The atrium of the former Sixth Street Marketplace is planned to be removed for an extension of Sixth Street through the site.

The tour also included remarks and presentations from officials with Richmond’s Economic Development Authority and the Greater Richmond Convention Center Authority, which issued an RFI earlier this month as a joint solicitation. Among those present to greet attendees were members of the GRCCA board, which met just prior to the tour.

“This is a strategic priority for everyone standing up here,” said Lincoln Saunders, Richmond’s chief administrative officer, who was joined by fellow board members and county contemporaries Joe Casey of Chesterfield, John Budesky of Hanover and John Vithoulkas of Henrico.

“This convention center is a jewel within our city and region, but we need a convention center hotel to maximize the opportunity it presents for us,” Saunders told the group. “We are excited that there is such great interest. I know it will be a very competitive process, and we look forward to seeing your best proposals. Please know that as a region we look forward to partnering to bring this to reality.”

The GRCCA’s involvement adds a regional touch to marketing the site, which is made up of some of the properties previously pitched for Richmond’s unsuccessful Navy Hill plan. The EDA now controls the properties that make up the 9-acre City Center site.

In addition to the hotel, the Coliseum demolition and the Blues Armory rehab, the project would also involve infrastructure improvements, including reconnections of Sixth and Clay streets through the site; office and retail space; new housing including lower-income units; parking and transit facilities; bicycle and pedestrian improvements; and public open space.

The top floor of the Blues Armory building, which is eligible for historic preservation tax credits.

Participants in the tour included about a half dozen development firms, twice as many design firms, and about 15 construction and engineering firms. The group was a mix of locally-based firms and others headquartered elsewhere with local or regional offices.

Notable among them were several firms that either vied for or are on the selected development team for the Diamond District project, another redevelopment effort the city is undertaking that centers on replacing The Diamond baseball stadium.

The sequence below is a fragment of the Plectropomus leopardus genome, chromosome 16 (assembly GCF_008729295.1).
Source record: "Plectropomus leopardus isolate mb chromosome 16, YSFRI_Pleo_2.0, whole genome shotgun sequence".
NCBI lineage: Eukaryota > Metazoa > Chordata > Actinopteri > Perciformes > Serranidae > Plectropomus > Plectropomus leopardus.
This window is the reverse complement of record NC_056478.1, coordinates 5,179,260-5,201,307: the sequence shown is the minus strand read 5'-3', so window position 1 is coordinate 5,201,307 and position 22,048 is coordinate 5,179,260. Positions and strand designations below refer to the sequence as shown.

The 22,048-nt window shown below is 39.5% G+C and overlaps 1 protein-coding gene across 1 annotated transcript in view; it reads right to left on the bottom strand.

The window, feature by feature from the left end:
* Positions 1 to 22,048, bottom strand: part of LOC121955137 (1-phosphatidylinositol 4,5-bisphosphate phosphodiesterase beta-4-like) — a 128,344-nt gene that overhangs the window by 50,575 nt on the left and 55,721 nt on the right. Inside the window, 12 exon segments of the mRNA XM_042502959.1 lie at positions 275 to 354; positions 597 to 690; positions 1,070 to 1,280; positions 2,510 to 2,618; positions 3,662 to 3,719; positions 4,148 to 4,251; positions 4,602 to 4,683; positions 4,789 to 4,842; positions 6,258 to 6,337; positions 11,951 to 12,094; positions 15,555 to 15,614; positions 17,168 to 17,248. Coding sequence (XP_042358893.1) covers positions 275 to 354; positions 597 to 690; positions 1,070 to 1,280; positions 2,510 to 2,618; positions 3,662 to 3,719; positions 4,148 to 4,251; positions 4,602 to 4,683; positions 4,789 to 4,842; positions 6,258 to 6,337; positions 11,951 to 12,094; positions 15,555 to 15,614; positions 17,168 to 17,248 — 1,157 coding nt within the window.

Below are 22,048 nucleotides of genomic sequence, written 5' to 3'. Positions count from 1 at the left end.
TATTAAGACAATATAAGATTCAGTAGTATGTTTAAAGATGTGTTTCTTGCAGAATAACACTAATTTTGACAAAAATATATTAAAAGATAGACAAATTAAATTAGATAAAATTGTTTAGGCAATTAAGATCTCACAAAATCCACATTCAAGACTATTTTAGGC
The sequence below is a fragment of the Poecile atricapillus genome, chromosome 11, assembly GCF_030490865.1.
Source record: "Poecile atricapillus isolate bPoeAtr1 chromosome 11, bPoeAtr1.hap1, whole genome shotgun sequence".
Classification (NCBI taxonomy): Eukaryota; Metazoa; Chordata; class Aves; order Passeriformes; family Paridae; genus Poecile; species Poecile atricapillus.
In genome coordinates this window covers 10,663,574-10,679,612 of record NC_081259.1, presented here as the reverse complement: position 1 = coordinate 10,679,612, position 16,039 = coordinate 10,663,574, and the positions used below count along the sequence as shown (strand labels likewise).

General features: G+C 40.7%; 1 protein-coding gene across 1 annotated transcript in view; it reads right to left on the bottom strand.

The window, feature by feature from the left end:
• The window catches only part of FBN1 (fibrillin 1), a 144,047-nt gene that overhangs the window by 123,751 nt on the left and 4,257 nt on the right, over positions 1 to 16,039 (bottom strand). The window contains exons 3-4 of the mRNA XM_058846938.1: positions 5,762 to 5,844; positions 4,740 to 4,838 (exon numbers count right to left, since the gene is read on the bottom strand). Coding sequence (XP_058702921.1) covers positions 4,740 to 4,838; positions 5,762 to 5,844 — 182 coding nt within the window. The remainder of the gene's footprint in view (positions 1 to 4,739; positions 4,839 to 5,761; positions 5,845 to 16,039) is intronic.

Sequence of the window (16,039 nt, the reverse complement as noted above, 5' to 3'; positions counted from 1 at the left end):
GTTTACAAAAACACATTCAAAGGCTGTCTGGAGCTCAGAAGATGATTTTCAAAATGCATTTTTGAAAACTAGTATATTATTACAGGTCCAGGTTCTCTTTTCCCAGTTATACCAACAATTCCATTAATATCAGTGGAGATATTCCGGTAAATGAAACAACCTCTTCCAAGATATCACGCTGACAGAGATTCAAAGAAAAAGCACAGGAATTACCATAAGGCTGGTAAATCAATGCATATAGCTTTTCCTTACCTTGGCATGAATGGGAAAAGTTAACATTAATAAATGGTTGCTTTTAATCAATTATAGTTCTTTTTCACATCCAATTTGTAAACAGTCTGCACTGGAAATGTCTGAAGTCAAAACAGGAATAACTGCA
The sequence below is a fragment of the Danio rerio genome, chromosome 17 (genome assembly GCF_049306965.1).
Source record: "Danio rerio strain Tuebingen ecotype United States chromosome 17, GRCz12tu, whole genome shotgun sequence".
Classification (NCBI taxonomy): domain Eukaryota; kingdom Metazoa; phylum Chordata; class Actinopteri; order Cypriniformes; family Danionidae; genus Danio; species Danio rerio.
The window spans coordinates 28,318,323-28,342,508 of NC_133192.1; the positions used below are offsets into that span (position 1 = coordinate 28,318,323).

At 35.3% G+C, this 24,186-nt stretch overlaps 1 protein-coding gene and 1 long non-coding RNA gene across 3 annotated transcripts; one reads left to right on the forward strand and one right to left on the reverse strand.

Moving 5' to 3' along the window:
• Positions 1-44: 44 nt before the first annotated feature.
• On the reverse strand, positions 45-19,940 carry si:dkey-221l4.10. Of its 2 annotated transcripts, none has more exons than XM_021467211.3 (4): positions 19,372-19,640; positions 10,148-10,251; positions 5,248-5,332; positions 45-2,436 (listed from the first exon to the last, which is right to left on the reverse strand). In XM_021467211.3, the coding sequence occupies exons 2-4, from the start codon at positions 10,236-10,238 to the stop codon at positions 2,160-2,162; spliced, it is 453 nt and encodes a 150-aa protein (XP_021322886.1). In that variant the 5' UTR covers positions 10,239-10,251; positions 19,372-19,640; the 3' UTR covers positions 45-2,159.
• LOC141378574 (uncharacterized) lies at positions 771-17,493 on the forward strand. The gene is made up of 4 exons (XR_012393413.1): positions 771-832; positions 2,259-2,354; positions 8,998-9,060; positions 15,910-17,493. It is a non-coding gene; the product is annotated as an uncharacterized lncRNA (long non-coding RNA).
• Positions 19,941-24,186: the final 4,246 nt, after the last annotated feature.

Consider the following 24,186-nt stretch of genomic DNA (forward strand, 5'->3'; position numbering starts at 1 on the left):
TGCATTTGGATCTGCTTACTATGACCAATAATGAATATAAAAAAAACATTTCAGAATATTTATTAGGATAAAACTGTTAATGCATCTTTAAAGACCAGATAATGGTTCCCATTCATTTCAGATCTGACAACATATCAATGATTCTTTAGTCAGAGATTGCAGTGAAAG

The city is working on that project with RVA Diamond Partners, some of whose members took part in the City Center tour. They include Capstone Development, the team’s Maryland-based hotel developer; The M Companies, a local development firm led by Mike Hopkins; and design firms 510 Architects and Hickok Cole.

Some of Tuesday’s attendees were on Diamond District teams that were not picked for that project, including second runner-up team members Hourigan, Timmons Group and Shamin Hotels. Architecture firm Hanbury, also represented, was on the first runner-up Diamond District team, as was engineering firm VHB. Local developer Capital Square also headed up a team and was on Tuesday’s tour.

The tour included the former Festival Park between the Blues Armory and the Coliseum.

Other developers on the tour included Enterprise Community Development, a Maryland-based firm that’s been active in Richmond; MBT Development, a New York-based firm focused on income-based housing; and Gold Jacket, a Miami-based development investment firm co-founded by former pro football great Emmitt Smith.

Other design firms on the tour included Baskervill, Beyer Blinder Belle Architects and Planners, CallisonRTKL, Cooper Cary Architects, Dewberry, Fall Line Architects, Marvel, and Kahler Slater. Construction firms included Barton Malow Builders, Clancy & Theys, Clark Construction, Eller Group, L.F. Jennings, Tyler’s Commercial Builders and W.M. Jordan Co.

Engineering firms included Christopher Consultants, Dunbar, Froehling & Robertson, Lynch Mykins Structural Engineering, Simpson Gumpertz and Heger, and Stantec. Other firms on the tour included locally based Sustainable Design Consulting, TD Harris Hauling and Elite Management Group, and two out-of-towners: Renascent, a demolition contractor based in Indianapolis; and Lincoln Property Co., a Texas-based real estate firm.

The 50-year-old Coliseum would make way for new development including a 500-room convention center hotel.

Responses to the RFI are due Dec. 20 by 2 p.m. The full RFI document and additional information can be found on the city’s project webpage.

Responses are to be evaluated based on evaluation criteria spelled out in the RFI and by a panel comprised of EDA, GRCCA and city representatives.

A shortlist of teams to be invited to respond to a request for offers (RFO) is anticipated to be announced in winter 2023. The RFO would be released around that time, and a development team selection could be made that spring.

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Bruce Milam
Bruce Milam
2 months ago

Ho-hum. Another major transformation coming to the City of Richmond as it makes itself over to become a world class city. I find it very exciting.

Will Willis
Will Willis
2 months ago

I just wish they would take the opportunity and put some Hight into the city with a good 30-40+ story building or two.

Bruce Milam
Bruce Milam
2 months ago
Reply to  Will Willis

The lenders parking requirements are stringent because the City lacks mass transit options. We’re still a single car per person city. The cost of the garages limits the height of the buildings due to the costs of the steel and concrete. It all comes down to parking vehicles. Until we build rail, our buildings will shorter than those in cities with rail.

Ed Christina
Ed Christina
2 months ago
Reply to  Bruce Milam

Rail?
So you can’t beef up the Pulse bus enough to make up the difference?

Brian Glass
Brian Glass
2 months ago

A major cost will be the demolition of the Coliseum which is said to have a great deal of asbestos in it.
The results of the RFP will be very interesting.

dave adkins
dave adkins
2 months ago
Reply to  Brian Glass

Just knock it down real fast in a rainstorm. The Richmond way

Michael P Morgan-Dodson
Michael P Morgan-Dodson
2 months ago
Reply to  dave adkins

I think they should work to revise Die Hard 6 and film it in the closed Richmond Coliseum. Allow them to blow it up as part of the movie.

Ed Christina
Ed Christina
2 months ago

I do not understand why you need to tour something that is going to be torn down.